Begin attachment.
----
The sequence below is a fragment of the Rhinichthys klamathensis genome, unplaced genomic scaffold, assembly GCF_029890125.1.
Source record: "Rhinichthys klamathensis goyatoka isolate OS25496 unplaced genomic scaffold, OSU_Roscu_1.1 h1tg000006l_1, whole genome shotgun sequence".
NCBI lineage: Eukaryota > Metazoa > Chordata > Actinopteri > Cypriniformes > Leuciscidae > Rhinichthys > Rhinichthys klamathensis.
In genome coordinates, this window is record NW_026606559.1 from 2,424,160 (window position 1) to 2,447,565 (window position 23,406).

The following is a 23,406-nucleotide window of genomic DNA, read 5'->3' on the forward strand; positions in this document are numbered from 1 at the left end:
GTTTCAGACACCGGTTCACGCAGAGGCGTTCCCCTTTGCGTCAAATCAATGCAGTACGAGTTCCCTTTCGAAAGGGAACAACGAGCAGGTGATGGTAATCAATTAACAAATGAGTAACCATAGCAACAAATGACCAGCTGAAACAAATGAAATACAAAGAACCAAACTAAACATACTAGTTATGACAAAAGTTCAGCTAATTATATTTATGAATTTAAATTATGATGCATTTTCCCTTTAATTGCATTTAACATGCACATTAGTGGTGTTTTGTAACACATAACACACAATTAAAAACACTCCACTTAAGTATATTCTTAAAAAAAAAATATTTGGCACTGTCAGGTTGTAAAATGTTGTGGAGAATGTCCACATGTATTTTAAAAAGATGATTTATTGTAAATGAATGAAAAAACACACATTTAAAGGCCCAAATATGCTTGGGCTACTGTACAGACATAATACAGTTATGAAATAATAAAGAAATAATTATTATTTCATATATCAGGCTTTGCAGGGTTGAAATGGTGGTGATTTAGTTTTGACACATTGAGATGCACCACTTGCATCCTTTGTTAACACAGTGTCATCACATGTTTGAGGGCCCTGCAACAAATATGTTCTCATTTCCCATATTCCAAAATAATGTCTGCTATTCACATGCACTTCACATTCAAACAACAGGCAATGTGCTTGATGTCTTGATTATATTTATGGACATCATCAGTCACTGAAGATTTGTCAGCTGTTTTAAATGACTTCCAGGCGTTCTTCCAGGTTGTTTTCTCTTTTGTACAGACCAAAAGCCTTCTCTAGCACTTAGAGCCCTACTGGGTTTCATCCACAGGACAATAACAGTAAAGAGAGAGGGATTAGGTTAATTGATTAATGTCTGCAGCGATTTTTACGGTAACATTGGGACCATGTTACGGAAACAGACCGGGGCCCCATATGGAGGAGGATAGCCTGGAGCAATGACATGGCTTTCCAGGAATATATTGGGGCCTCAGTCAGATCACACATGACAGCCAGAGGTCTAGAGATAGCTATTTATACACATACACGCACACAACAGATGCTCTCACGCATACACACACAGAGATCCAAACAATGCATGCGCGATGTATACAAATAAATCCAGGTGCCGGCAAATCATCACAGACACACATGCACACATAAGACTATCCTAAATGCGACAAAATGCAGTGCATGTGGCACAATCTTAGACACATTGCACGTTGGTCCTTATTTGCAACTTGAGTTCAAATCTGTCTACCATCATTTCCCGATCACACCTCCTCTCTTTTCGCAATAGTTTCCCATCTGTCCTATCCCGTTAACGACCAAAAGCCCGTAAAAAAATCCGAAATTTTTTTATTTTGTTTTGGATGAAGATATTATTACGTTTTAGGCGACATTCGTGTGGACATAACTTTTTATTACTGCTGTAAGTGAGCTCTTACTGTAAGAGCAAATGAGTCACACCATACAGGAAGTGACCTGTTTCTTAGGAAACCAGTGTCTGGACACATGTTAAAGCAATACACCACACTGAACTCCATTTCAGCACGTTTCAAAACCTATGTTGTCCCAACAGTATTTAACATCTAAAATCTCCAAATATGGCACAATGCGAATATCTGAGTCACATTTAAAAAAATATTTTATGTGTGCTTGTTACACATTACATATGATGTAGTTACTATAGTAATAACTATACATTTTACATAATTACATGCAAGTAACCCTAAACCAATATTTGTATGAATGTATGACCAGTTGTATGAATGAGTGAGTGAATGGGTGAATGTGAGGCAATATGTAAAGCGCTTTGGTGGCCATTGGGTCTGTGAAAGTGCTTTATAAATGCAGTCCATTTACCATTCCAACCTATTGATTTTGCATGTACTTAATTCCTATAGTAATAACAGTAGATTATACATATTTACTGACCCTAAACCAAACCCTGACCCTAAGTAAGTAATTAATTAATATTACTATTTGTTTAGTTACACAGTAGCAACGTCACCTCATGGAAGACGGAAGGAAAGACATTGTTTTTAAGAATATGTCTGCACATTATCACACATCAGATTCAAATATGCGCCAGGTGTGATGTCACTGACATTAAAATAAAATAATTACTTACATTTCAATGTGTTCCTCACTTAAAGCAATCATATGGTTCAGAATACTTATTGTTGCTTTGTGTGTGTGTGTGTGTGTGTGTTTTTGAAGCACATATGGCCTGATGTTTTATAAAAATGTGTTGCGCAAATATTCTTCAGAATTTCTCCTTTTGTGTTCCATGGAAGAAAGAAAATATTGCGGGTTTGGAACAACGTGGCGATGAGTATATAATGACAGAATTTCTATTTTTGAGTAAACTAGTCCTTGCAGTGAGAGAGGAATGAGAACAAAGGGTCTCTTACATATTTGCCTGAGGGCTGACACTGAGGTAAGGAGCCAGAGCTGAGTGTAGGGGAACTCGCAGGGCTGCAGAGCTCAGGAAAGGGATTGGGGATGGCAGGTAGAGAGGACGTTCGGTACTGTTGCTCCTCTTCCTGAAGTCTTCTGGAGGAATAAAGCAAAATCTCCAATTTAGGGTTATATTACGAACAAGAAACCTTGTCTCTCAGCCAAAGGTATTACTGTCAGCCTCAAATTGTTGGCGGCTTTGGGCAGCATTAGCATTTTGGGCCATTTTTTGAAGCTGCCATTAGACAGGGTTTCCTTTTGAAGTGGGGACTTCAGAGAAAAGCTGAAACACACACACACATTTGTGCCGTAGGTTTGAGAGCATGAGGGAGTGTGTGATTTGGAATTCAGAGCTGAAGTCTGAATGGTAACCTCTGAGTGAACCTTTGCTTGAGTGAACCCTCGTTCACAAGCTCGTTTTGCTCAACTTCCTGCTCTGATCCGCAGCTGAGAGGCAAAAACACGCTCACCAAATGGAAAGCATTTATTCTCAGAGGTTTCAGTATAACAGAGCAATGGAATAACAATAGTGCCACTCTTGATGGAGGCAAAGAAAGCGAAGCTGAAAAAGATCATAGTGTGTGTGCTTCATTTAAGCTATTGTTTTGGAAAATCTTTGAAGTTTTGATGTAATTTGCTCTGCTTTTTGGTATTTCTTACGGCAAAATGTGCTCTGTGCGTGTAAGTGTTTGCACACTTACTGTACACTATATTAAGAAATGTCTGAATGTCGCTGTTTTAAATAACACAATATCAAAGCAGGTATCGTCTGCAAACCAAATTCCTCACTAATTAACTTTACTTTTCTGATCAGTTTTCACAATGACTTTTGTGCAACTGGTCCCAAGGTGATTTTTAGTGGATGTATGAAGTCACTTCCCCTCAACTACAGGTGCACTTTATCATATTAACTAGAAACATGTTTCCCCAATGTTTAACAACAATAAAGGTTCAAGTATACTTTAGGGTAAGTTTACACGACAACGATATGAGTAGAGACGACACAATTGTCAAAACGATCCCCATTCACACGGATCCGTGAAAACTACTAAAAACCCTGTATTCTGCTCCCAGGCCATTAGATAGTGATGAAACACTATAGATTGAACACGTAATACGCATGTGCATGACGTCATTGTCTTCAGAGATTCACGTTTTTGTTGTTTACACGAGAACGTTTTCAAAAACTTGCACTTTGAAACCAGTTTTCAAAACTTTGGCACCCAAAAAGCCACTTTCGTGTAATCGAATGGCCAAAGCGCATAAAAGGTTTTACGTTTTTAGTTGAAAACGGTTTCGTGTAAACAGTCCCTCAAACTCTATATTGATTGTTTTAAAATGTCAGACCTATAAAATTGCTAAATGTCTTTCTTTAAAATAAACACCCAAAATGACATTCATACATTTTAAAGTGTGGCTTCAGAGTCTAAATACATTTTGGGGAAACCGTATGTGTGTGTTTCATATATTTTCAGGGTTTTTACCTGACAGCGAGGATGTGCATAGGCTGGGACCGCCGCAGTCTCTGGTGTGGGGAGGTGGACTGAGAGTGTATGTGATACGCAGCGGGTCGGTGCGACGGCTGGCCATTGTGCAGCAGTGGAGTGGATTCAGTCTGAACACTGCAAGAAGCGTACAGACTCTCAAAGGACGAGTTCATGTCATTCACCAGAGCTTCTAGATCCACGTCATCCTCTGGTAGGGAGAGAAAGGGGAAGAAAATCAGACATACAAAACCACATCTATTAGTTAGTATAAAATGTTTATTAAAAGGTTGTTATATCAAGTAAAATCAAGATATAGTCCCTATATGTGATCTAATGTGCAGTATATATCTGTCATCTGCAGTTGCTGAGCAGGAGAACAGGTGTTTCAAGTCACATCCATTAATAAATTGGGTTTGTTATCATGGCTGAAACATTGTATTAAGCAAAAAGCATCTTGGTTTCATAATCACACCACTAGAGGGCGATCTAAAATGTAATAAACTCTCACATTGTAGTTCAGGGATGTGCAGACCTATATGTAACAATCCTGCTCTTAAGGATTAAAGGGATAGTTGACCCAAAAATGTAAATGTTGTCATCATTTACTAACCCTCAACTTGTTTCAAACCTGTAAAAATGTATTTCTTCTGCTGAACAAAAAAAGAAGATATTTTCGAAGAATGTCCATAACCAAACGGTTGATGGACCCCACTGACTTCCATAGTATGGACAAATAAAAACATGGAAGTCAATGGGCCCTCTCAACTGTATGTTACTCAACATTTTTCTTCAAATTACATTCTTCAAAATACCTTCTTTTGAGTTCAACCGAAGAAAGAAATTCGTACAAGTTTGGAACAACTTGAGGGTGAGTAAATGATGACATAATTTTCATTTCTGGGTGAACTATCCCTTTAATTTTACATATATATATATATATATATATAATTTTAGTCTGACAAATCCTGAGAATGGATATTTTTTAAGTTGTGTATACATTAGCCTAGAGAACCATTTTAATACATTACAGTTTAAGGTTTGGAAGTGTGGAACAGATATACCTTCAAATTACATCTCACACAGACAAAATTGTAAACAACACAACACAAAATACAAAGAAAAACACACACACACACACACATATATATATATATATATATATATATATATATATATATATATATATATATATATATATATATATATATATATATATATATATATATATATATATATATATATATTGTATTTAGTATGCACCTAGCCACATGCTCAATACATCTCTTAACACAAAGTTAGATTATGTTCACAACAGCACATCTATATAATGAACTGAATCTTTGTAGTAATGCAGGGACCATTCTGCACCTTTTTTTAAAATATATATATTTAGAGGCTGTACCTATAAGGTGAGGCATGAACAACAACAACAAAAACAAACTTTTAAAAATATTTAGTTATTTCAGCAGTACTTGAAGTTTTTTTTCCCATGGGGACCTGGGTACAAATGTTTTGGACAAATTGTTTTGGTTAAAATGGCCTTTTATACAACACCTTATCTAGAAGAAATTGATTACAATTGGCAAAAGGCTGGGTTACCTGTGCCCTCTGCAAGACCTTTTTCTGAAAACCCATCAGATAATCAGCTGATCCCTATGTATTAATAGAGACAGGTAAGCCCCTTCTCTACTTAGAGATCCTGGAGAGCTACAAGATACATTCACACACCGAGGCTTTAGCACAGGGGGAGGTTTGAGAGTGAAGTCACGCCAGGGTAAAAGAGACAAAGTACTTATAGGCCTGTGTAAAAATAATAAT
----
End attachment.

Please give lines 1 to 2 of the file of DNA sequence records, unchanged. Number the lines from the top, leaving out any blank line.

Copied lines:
The sequence below is a fragment of the Rhinichthys klamathensis genome, unplaced genomic scaffold, assembly GCF_029890125.1.
Source record: "Rhinichthys klamathensis goyatoka isolate OS25496 unplaced genomic scaffold, OSU_Roscu_1.1 h1tg000006l_1, whole genome shotgun sequence".